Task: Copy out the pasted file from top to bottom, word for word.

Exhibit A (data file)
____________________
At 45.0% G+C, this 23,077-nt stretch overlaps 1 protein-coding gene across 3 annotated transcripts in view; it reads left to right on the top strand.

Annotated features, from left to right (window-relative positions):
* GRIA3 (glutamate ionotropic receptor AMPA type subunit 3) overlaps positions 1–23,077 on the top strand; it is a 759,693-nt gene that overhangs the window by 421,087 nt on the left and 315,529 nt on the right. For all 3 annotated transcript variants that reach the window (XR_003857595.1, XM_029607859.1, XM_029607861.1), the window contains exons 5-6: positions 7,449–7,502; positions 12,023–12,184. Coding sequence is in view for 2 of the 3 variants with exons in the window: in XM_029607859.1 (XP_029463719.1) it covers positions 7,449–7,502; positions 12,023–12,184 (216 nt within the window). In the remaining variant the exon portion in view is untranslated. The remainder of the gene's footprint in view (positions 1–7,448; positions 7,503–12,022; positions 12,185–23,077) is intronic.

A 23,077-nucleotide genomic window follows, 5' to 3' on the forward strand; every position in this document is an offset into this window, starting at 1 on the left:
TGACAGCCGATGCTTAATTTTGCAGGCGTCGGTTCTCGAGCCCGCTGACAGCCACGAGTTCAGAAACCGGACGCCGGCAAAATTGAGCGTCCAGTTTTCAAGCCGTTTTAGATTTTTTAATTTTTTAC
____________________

At 45.0% G+C, this 23,077-nt stretch overlaps 1 protein-coding gene across 3 annotated transcripts in view; it reads left to right on the top strand.

Annotated features, from left to right (window-relative positions):
* GRIA3 (glutamate ionotropic receptor AMPA type subunit 3) overlaps positions 1–23,077 on the top strand; it is a 759,693-nt gene that overhangs the window by 421,087 nt on the left and 315,529 nt on the right. For all 3 annotated transcript variants that reach the window (XR_003857595.1, XM_029607859.1, XM_029607861.1), the window contains exons 5-6: positions 7,449–7,502; positions 12,023–12,184. Coding sequence is in view for 2 of the 3 variants with exons in the window: in XM_029607859.1 (XP_029463719.1) it covers positions 7,449–7,502; positions 12,023–12,184 (216 nt within the window). In the remaining variant the exon portion in view is untranslated. The remainder of the gene's footprint in view (positions 1–7,448; positions 7,503–12,022; positions 12,185–23,077) is intronic.

A 23,077-nucleotide genomic window follows, 5' to 3' on the forward strand; every position in this document is an offset into this window, starting at 1 on the left:
TGACAGCCGATGCTTAATTTTGCAGGCGTCGGTTCTCGAGCCCGCTGACAGCCACGAGTTCAGAAACCGGACGCCGGCAAAATTGAGCGTCCAGTTTTCAAGCCGTTTTAGATTTTTTAATTTTTTAC